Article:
February 11th, 2011
Writing. Oh, the bliss of creating one’s own world in which anything can happen. The glorious tapping sound of the keys as inspiration fills one’s mind. Writing is my favorite thing to do. Period.
There’s something thrilling about having the power to create one’s own world. Creating characters who - despite the fact that they’re only ink - feel as real and as personal to you as any tangible person. Weaving them a beautiful tale. Crying over them when they fall. Cheering when they rise. Spending countless hours typing and back-spacing, drafting and redrafting, tearing out your hair, throwing in a brilliant twist, staring at your blank screen, punching in the last sentence with that victorious air of finality…
These are the joys of a writer.
Creating characters is probably my favorite thing about writing. I love the whole process – creating a plot, bringing in subplots, coming up with a solid resolution – but characters are just flat out fun. They become so real. They have their own personality, quirks, unique way of speaking, words that are special to them, characteristic gestures, frustrations, likes, dislikes, dreams, pet peeves, laugh… They really are their own person.
You’ve probably heard some writer at one point say, “My character wouldn’t listen to me!” and thought they were crazy, but it’s so true. Sometimes, you have to make a character say or do something that you don’t necessarily want, because it’s them. And you know that if you make them do it any differently, you won’t live it down.
And it’s interesting. As the author, you are in a sort of god position. You have made these people, made this world, and you are in control of what happens to them, despite whatever choices they make. You reign supreme. And sometimes, you have to hurt your character. You have to do things that they won’t like in order to help them grow.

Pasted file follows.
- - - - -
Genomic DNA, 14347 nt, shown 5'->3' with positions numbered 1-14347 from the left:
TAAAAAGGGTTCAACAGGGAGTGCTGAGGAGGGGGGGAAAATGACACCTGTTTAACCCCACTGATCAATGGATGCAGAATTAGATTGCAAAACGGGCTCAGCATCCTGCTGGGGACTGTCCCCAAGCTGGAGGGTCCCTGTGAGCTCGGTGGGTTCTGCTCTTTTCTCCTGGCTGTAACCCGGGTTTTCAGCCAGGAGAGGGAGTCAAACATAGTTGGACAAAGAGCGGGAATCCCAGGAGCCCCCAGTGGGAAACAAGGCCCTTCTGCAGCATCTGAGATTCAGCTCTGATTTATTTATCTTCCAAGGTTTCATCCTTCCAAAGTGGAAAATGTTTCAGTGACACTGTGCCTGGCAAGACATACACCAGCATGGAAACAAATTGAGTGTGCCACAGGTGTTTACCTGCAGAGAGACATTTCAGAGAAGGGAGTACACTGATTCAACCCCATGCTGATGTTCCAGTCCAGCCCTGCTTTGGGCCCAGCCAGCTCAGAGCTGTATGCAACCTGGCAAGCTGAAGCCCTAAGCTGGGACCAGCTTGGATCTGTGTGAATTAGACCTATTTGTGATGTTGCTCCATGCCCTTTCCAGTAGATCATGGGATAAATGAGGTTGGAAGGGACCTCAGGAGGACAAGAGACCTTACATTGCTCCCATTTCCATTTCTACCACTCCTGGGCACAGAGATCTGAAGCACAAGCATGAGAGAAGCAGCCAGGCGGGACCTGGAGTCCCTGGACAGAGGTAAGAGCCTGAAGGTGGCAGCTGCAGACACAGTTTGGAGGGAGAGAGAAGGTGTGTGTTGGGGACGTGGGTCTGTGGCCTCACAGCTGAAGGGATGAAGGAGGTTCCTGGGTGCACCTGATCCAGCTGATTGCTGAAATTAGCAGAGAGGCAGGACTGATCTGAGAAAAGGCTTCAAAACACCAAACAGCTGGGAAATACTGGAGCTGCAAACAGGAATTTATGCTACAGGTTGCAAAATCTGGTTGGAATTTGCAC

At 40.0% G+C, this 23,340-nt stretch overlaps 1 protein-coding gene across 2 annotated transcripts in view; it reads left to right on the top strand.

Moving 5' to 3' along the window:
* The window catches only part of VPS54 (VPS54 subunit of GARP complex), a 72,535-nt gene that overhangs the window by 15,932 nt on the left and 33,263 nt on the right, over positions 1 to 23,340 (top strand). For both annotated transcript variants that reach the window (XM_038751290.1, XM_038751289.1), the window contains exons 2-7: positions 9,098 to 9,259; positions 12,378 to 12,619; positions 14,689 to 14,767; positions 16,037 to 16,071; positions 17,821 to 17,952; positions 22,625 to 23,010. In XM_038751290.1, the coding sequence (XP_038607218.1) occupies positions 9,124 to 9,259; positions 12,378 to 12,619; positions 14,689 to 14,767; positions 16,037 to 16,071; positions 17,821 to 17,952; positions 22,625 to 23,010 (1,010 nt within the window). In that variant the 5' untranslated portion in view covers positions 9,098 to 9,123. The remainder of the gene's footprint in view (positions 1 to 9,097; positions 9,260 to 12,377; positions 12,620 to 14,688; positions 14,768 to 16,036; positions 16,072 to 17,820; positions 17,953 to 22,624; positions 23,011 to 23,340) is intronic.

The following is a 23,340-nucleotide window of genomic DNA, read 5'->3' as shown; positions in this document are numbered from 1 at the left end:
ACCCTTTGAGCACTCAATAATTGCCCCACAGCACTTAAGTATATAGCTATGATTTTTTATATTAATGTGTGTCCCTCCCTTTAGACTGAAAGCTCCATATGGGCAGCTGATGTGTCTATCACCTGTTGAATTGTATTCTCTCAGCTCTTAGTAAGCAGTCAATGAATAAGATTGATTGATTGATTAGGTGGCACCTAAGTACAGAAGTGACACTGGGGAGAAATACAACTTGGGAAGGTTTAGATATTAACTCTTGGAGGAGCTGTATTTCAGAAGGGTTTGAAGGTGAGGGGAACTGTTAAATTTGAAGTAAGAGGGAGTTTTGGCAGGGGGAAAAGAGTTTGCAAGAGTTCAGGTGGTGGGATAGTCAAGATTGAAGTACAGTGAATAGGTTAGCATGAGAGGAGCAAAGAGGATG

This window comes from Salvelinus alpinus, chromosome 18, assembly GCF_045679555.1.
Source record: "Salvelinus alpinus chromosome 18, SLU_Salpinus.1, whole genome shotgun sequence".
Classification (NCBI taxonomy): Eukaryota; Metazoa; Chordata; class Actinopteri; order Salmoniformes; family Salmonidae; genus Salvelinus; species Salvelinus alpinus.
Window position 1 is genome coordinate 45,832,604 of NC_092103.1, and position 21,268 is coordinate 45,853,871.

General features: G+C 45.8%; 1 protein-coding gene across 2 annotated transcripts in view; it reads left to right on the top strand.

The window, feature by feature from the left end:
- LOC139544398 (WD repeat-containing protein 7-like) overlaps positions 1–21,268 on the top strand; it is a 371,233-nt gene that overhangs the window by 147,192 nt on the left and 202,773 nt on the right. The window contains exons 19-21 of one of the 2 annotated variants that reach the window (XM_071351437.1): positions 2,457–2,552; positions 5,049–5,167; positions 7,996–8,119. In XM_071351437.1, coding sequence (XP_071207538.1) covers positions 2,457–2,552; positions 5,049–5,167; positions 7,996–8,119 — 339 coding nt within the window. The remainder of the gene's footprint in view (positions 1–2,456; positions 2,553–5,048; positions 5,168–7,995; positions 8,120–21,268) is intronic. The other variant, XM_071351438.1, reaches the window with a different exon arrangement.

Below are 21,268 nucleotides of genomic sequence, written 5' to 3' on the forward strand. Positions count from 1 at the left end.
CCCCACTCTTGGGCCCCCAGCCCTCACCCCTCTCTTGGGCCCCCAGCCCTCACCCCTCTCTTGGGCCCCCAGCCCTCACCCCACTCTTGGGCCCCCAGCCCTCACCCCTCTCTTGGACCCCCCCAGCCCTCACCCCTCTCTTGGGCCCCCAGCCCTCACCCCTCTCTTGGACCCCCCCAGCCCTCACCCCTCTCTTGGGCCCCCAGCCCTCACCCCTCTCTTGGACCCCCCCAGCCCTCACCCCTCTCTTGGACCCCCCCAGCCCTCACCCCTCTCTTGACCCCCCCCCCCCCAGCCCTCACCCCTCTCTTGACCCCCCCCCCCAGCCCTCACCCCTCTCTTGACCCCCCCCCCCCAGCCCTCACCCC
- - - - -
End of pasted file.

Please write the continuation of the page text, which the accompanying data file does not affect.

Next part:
It’s so much like how God is with us. As long as there is sin, there will always be pain and hardship in life. But we can rest in the assurance that everything that happens to us is for good. God knows exactly what He’s doing. Sometimes, His plans remain unseen, and trust is hard. We wonder, what good could come of this? I went though a time of this after May 5th. I lay in bed for hours, wondering why God chose to take Josh that day. It made no sense. Josh was in paramedic training; he could have saved so many lives. He wanted to share the gospel. So why did God take him home?
Over the days, God revealed His plan to me, like the turning of a page. Thousands of people from all over the world were touched by Josh’s life. Most had never met him, but were deeply impacted by his life. He wasn’t anyone special. All he did was live in submission to Christ. That made all the difference.
I don’t know about you, but I always get kind of sad when I close a good book. By that point, you’re attached to the characters, and loathe to say goodbye.
It took me a long time to accept that Josh’s book was really closed – that his story was over. But with the grief of saying goodbye, there’s also the joy and satisfaction of a story well-told. Josh’s story is done – the book has been closed, the story of his life completed. But I know that he did what God wanted him to do. And I’m so proud of him.
Well, there’s a glimpse of the heart of this writer. More comin’ soon. ;)